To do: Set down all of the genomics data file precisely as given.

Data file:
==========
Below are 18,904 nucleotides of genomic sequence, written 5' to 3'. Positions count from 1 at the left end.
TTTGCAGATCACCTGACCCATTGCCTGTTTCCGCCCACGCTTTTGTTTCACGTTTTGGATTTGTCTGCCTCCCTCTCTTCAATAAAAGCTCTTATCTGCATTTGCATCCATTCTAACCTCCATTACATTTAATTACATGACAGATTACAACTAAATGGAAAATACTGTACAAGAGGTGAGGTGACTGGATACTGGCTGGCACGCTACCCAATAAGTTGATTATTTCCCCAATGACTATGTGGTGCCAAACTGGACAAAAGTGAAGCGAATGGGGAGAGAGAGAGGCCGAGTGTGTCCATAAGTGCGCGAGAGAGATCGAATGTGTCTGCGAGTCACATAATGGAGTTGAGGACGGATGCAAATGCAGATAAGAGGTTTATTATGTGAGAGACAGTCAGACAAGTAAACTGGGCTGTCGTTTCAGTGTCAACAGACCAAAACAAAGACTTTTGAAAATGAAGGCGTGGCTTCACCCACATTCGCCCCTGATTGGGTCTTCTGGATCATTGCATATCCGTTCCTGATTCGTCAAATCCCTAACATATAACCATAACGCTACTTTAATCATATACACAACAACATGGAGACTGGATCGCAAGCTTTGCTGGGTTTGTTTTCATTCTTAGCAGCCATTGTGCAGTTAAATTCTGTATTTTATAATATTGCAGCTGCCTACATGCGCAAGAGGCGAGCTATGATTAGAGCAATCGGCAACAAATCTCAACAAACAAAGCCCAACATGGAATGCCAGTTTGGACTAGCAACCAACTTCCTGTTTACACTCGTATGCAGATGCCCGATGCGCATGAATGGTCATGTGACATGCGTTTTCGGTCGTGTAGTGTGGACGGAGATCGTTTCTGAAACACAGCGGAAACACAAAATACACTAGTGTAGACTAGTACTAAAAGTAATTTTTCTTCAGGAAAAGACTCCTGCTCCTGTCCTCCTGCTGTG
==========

Below are 18,904 nucleotides of genomic sequence, written 5' to 3'. Positions count from 1 at the left end.
TTTGCAGATCACCTGACCCATTGCCTGTTTCCGCCCACGCTTTTGTTTCACGTTTTGGATTTGTCTGCCTCCCTCTCTTCAATAAAAGCTCTTATCTGCATTTGCATCCATTCTAACCTCCATTACATTTAATTACATGACAGATTACAACTAAATGGAAAATACTGTACAAGAGGTGAGGTGACTGGATACTGGCTGGCACGCTACCCAATAAGTTGATTATTTCCCCAATGACTATGTGGTGCCAAACTGGACAAAAGTGAAGCGAATGGGGAGAGAGAGAGGCCGAGTGTGTCCATAAGTGCGCGAGAGAGATCGAATGTGTCTGCGAGTCACATAATGGAGTTGAGGACGGATGCAAATGCAGATAAGAGGTTTATTATGTGAGAGACAGTCAGACAAGTAAACTGGGCTGTCGTTTCAGTGTCAACAGACCAAAACAAAGACTTTTGAAAATGAAGGCGTGGCTTCACCCACATTCGCCCCTGATTGGGTCTTCTGGATCATTGCATATCCGTTCCTGATTCGTCAAATCCCTAACATATAACCATAACGCTACTTTAATCATATACACAACAACATGGAGACTGGATCGCAAGCTTTGCTGGGTTTGTTTTCATTCTTAGCAGCCATTGTGCAGTTAAATTCTGTATTTTATAATATTGCAGCTGCCTACATGCGCAAGAGGCGAGCTATGATTAGAGCAATCGGCAACAAATCTCAACAAACAAAGCCCAACATGGAATGCCAGTTTGGACTAGCAACCAACTTCCTGTTTACACTCGTATGCAGATGCCCGATGCGCATGAATGGTCATGTGACATGCGTTTTCGGTCGTGTAGTGTGGACGGAGATCGTTTCTGAAACACAGCGGAAACACAAAATACACTAGTGTAGACTAGTACTAAAAGTAATTTTTCTTCAGGAAAAGACTCCTGCTCCTGTCCTCCTGCTGTG